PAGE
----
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Harry Cassin
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Jessica Tillipman
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Bill Steinman
Senior Editor

Richard L. Cassin
Editor at Large

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Editor Emeritus

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Contributing Editor

Julie DiMauro
Contributing Editor

Thomas Fox
Contributing Editor

Marc Alain Bohn
Contributing Editor

Bill Waite
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Shruti J. Shah
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Russell A. Stamets
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Richard Bistrong
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Eric Carlson
Contributing Editor

How to hire a princeling: Six rules anyone can follow

Last week BNY Mellon agreed to pay the SEC $14.8 million to settle charges that it violated the Foreign Corrupt Practices Act by awarding student internships to kids of officials connected with a sovereign wealth fund in the Middle East.

Hiring a family member or friend of a foreign official isn’t always a violation of the FCPA. But a hiring decision intended to reward or induce an official to award work can be an offense.

(The antibribery provisions of the FCPA prohibit giving or promising to give anything of value to a foreign official directly or indirectly to obtain or retain business.)

Internships and other jobs can be valuable. When the candidate is the child of a foreign official who has the influence to help the employer win or keep work, there could be an FCPA problem.

That doesn’t mean all princelings are off limits all the time.

Guidelines for fully compliant hiring can be distilled from last week’s BNY Mellon enforcement action.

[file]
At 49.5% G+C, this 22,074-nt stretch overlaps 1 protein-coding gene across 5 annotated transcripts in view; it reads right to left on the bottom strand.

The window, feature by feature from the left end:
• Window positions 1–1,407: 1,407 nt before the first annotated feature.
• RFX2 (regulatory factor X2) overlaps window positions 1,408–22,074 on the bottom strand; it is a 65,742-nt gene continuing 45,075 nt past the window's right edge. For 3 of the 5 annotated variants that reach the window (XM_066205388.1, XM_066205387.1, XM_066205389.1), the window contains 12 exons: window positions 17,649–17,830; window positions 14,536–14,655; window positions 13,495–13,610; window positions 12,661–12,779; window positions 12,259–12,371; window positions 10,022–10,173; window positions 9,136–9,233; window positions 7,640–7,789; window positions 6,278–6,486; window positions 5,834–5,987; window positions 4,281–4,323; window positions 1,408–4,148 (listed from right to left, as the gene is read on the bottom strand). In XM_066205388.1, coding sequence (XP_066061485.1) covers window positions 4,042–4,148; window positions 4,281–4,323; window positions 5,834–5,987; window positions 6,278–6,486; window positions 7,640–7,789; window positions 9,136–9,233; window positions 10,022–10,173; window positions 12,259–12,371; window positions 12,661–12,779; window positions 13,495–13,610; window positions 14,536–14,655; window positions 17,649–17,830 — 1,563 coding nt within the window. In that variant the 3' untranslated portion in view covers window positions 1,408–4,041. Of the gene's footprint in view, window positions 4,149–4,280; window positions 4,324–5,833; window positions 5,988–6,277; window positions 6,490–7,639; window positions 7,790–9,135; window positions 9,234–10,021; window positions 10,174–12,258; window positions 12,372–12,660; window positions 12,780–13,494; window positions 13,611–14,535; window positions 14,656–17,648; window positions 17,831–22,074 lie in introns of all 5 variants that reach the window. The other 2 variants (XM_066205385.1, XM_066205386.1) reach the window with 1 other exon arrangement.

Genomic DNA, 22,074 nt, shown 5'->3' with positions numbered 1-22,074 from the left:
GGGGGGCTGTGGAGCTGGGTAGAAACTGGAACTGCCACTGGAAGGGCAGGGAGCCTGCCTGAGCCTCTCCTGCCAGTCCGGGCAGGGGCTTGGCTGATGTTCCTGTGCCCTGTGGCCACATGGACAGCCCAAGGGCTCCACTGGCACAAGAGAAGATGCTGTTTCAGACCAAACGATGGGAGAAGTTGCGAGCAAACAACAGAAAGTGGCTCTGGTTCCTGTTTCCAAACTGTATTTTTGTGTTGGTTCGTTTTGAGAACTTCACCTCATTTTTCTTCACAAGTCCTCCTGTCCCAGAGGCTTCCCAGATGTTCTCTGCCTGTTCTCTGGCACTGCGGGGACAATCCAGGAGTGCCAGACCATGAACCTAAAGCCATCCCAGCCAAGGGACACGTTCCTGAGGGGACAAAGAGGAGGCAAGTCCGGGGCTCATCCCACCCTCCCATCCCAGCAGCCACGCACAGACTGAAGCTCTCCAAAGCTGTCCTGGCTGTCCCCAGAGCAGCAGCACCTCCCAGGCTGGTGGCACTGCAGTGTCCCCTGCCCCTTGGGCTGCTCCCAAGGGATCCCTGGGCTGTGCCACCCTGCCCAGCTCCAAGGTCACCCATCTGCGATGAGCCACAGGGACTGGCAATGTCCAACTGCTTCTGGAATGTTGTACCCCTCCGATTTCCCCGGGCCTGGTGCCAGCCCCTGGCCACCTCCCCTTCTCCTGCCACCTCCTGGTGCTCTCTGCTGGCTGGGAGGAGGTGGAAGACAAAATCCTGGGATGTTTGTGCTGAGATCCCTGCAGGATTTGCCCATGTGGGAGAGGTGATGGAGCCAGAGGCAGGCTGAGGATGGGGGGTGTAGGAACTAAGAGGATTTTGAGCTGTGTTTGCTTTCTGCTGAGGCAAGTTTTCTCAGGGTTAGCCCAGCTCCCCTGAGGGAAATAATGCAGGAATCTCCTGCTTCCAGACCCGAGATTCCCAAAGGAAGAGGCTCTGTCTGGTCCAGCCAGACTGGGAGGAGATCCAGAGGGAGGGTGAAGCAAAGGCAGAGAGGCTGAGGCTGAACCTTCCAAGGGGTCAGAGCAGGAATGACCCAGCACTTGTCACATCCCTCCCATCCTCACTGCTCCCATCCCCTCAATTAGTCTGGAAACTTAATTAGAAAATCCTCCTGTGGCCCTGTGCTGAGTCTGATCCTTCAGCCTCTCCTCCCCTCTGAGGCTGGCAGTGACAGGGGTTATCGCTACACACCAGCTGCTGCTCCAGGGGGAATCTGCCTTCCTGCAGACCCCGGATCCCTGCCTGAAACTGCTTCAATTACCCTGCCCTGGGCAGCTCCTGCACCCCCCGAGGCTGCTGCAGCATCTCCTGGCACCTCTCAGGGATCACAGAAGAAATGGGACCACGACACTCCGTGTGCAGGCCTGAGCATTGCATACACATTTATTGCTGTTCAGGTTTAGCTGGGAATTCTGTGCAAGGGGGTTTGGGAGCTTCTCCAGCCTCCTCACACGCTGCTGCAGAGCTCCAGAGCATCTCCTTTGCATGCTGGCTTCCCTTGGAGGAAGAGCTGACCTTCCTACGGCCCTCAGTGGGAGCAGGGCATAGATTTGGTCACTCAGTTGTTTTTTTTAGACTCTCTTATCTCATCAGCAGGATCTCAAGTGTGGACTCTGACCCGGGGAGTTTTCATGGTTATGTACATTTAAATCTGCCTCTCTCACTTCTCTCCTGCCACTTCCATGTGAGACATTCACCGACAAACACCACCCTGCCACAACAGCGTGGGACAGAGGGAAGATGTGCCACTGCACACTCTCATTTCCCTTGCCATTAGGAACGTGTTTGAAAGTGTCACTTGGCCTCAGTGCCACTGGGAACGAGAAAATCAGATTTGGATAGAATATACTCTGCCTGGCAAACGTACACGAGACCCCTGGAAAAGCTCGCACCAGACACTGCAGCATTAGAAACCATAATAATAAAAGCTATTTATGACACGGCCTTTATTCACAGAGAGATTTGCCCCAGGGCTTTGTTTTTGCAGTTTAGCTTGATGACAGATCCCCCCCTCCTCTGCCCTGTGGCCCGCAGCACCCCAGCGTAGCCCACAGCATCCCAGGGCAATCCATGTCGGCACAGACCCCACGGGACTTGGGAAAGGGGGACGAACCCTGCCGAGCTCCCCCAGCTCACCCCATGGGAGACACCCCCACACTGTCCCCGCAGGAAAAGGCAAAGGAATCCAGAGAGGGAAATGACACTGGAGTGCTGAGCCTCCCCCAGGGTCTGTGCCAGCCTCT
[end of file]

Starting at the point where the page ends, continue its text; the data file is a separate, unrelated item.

Here’s our six:

First, the process. Keep the hiring process within the normal HR pathways and practices that apply to all other hires. Don’t create exceptions for princelings by letting sales people and business managers make hiring decisions on their own.

Second, the substance. Evaluate and hire family members of officials using the same standards that would apply to any other candidate. Don’t waive, modify, or lower the standards for education, experience, and so on for the princelings. Be consistent.

Third, the parents. If foreign officials are pushing you to hire their kids, tell them the discussion is out of bounds. BNY Mellon took the officials’ calls. That was a mistake. It’s OK for princelings to apply for internships and jobs on their own. It’s not OK for their parents or others connected to the parents to intervene.

Fourth, the controls. Know who’s responsible for screening candidates to uncover their connections to foreign officials. Have specific policies and procedures in place that cover the hiring of customers and relatives of customers, including foreign officials. Spell out what’s permitted and what’s not, who gets to make final hiring decisions, and what the criteria are.

Fifth, the training. Make sure human resources personnel and others can spot and flag potentially problematic hires. When clients, customers, and even internal sales people refer candidates for internships and other jobs, red flags should go up in the organization. That’s part of the internal controls the SEC talked about in the BNY Mellon action.

Sixth, the compliance folks. Lawyers and compliance officers were left out when BNY Mellon awarded internships to the kids of government officials. That was a mistake. A company lawyer or compliance officer should sign off on the award of all internships and other hires to confirm that everything has been done consistent with standard practices and that the hire isn’t a compliance problem.

The SEC said last week that firms need internal controls “tailored to the corruption risks inherent in the hiring of client referrals to adequately and fully effectuate a stated policy against the bribery of foreign officials.”

Translation: Apply your compliance program to all hiring decisions, train HR and others how to do that, and keep compliance personnel in the loop.

Final caveat — This post isn’t legal advice, it’s blogging. Before hiring a princeling, please check with your lawyers.

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Richard L. Cassin is the publisher and editor of the FCPA Blog. He can be contacted here.

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